Ovenbird on the ground, viewed from above, at the entrance ramp to J. N. Ding Darling National Wildlife Visitor's Center. This is such a cool view of that head pattern of the two dark stripes on either side of the orange crown. (Photographed with Canon SX 50 HS super-zoom point and shoot camera (cost $429), AV, 1/60, ISO 2000, f5.6, + 1/3, 100% digital zoom ratio.) This was a difficult photo situation and bigger, more expensive DSLR cameras like my Canon 1D Mark IV (cost me $5,000) would have produced better photos. Even for DLSR cameras, the low light, moving bird that was mostly obscured by twigs and brush, it would be a photo challenge. I only post these photos to show what is even possible with this little camera in a tough situation. If you want a camera that shoots in low light with better quality photos, get one of the more expensive DLSR cameras from Canon or other manufacturers. It you want a fun camera with an incredible zoom power (up to 1200mm, or 4800mm with digital zoom), weights a little more than a pound and costs a lot less, then you might be interested in the SX 50 HS.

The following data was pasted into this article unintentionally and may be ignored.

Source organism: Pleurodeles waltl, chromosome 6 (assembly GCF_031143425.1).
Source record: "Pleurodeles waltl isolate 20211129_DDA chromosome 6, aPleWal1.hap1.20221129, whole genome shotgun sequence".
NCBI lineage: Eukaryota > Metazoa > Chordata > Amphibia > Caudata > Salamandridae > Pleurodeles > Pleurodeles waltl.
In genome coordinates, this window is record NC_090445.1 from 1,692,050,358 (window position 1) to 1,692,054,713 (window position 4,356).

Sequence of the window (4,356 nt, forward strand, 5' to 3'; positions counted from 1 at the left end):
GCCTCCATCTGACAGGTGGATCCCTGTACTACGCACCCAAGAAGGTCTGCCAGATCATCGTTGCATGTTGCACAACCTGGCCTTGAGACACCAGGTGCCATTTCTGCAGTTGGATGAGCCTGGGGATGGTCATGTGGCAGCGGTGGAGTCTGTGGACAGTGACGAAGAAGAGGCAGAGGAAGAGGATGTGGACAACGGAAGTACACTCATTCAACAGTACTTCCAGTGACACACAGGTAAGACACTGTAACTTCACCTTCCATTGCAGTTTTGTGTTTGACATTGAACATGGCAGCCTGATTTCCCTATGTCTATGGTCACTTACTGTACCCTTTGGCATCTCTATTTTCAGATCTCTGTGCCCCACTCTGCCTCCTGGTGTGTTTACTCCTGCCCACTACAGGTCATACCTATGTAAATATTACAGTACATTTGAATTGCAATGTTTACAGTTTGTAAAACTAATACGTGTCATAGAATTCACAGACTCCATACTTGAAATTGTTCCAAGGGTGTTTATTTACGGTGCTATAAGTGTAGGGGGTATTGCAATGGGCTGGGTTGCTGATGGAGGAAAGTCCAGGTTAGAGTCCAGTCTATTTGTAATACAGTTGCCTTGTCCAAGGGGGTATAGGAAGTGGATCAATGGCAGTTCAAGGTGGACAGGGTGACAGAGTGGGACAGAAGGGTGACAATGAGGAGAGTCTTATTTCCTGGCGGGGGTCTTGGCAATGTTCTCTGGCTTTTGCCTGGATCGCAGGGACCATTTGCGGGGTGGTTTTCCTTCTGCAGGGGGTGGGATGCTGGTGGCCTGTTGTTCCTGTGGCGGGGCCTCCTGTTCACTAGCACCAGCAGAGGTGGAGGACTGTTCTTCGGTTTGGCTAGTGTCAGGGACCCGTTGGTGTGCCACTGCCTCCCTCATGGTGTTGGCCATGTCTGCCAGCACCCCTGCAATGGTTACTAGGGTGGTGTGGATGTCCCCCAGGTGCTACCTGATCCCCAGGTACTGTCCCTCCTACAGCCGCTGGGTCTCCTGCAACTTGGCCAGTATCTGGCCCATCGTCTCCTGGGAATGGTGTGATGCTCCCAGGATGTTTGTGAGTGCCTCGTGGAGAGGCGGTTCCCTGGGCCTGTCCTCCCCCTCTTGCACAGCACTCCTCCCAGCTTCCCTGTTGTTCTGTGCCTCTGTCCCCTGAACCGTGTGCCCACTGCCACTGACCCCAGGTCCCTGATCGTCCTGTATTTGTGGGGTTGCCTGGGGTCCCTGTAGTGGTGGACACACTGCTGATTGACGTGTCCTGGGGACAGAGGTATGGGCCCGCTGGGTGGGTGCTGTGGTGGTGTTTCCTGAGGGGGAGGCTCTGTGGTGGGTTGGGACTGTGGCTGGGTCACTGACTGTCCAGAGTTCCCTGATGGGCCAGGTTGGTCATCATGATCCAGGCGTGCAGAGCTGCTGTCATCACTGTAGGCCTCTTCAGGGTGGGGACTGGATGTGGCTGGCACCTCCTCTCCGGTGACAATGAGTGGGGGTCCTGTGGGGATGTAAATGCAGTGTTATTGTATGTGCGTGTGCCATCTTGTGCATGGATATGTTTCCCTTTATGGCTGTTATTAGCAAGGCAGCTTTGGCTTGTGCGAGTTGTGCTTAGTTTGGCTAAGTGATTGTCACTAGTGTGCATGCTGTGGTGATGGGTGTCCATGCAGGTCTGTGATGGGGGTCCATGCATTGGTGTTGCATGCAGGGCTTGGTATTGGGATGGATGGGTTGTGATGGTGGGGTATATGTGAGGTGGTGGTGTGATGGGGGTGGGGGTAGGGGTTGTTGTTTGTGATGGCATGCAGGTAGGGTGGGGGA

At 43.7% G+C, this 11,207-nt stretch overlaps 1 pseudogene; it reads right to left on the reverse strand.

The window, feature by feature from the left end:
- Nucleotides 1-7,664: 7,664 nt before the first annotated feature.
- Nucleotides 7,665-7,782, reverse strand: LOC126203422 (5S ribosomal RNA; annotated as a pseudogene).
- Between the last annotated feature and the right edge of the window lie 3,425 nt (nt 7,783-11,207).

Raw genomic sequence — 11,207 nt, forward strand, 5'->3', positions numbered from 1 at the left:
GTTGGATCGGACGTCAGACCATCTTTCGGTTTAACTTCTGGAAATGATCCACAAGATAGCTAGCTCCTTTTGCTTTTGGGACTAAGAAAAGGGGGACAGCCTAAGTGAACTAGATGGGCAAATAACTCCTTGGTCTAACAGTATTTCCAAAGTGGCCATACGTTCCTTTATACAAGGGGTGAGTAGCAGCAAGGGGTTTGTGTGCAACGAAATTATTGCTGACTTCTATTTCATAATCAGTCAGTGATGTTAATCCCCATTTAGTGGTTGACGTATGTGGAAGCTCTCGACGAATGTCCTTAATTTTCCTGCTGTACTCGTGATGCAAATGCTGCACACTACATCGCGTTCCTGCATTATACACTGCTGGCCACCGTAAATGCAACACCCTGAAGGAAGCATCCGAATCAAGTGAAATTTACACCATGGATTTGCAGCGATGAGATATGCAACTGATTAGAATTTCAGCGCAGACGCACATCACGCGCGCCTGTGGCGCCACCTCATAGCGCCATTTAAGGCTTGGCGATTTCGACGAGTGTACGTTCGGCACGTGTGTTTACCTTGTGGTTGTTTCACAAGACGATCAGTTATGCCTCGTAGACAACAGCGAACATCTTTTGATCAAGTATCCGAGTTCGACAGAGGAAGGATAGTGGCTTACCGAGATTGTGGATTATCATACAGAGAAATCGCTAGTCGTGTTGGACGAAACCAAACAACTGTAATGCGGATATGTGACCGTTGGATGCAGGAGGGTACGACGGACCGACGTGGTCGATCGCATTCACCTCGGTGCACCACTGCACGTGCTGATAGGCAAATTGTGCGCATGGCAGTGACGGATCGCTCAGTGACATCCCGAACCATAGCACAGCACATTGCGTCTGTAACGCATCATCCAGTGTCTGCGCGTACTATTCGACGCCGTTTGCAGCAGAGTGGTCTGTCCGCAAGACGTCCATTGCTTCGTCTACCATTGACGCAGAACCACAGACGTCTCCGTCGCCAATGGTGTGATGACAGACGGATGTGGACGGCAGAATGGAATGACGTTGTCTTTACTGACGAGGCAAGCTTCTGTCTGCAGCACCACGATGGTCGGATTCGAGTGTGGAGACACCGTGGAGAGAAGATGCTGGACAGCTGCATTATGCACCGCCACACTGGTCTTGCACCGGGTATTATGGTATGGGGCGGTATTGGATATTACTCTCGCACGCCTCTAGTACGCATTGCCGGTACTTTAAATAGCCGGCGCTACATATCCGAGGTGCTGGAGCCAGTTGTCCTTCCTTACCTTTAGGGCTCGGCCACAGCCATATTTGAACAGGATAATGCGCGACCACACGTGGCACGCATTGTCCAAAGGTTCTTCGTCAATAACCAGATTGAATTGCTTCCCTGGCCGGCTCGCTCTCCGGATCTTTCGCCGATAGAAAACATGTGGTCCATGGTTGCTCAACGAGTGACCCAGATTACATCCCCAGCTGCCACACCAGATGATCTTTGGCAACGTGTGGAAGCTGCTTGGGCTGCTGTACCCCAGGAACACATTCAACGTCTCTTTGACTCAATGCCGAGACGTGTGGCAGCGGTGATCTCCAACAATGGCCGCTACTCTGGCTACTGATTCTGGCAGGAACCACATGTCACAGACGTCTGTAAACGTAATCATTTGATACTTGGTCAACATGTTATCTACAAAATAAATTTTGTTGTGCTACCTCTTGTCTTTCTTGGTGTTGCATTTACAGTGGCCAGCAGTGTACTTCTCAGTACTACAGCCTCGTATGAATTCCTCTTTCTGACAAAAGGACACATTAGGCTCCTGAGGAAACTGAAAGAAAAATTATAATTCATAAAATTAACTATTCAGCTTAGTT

This bird was walking on the ground under bushes and tangle in a shaded area, just the kind of place a wintering Ovenbird would like. Ovenbirds winter in Florida, the southern tip of TX, and farther south.
Can you find the Ovenbird? It was very camouflaged against the leafy, bushy understory. The lower light level made photography a challenge.
I was amazed I got any clear photos at all. The bird was constantly moving, there were branches in the way, and the very low light levels meant I had a slow shutter speed. I bumped up the ISO to 2000 to increase shutter speed, but even then I still had shutter speeds of 1/60 or 1/50. I kept shooting, waiting for the few seconds when the bird paused and was somewhat still. This camera has image stabilization, which helped. I am constantly surprised at the photos I get with this camera.
Heres the ramp that leads to the visitor's center building and bookstore. The ovenbird was on the right side, near the top of the ramp, so we were looking down on it from above.
FYI, the AOU (American Ornithologist's Union) has changed the classification of warblers and this is included in our new field guides, The New Stokes Field Guide to Birds: Eastern Region and The New Stokes Field Guide to Birds: Western Region, which will be for sale on March 26th. For example, Ovenbird is the first bird in the warbler section, followed by Worm-eating Warbler and the two waterthrushes. The genus Dendroica is gone. The Genus Setophaga, which used to include only the American Redstart, now also includes Hooded Warbler, two species from the genus Parula, and everything that used to be in the genus Dendroica. So, if you want to be current, get our new guides which you can pre-order here.